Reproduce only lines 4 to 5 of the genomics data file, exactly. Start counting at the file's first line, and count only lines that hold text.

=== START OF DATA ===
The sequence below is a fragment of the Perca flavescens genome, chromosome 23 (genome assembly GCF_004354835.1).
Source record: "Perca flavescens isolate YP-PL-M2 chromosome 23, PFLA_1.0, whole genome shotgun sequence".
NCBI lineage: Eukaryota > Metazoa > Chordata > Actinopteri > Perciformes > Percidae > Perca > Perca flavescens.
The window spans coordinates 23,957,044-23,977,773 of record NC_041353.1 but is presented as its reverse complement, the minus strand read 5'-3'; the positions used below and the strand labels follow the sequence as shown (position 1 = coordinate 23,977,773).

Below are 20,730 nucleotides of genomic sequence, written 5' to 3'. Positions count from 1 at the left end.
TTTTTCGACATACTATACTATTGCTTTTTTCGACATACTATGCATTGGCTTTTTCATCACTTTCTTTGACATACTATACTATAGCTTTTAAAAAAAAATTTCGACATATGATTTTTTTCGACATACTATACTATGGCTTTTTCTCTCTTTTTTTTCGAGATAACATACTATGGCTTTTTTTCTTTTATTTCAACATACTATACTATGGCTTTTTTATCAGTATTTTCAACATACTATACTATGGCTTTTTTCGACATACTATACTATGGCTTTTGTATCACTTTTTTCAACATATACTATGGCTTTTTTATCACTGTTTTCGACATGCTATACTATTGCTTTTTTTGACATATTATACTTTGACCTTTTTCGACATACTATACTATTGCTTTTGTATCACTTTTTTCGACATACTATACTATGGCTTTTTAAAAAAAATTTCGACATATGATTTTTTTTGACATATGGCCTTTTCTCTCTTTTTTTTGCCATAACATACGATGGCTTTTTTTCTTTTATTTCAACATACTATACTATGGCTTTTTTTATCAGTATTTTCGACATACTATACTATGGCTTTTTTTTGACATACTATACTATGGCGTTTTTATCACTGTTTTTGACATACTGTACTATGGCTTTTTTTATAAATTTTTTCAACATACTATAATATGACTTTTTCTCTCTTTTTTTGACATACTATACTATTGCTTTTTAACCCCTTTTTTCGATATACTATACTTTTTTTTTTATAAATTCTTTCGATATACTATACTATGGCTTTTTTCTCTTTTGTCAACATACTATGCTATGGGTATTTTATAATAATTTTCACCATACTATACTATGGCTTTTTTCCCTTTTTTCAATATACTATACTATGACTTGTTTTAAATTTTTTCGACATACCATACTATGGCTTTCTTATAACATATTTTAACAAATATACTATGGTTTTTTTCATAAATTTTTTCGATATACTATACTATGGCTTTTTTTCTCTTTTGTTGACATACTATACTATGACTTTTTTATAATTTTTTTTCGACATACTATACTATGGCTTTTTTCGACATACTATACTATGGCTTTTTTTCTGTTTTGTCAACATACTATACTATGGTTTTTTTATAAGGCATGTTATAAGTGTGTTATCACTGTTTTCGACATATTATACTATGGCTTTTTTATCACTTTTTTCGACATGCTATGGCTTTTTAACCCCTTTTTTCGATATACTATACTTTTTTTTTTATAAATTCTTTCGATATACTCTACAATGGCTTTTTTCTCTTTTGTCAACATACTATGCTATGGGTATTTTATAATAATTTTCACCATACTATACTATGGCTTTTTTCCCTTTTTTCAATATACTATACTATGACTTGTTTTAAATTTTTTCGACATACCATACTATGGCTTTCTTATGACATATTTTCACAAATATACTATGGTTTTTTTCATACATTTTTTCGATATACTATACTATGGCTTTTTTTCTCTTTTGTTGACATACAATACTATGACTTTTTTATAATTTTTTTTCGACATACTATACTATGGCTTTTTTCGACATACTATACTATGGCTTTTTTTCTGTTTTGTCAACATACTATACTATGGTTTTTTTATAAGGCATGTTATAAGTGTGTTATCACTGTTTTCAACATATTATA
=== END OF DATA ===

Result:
The window spans coordinates 23,957,044-23,977,773 of record NC_041353.1 but is presented as its reverse complement, the minus strand read 5'-3'; the positions used below and the strand labels follow the sequence as shown (position 1 = coordinate 23,977,773).

Below are 20,730 nucleotides of genomic sequence, written 5' to 3'. Positions count from 1 at the left end.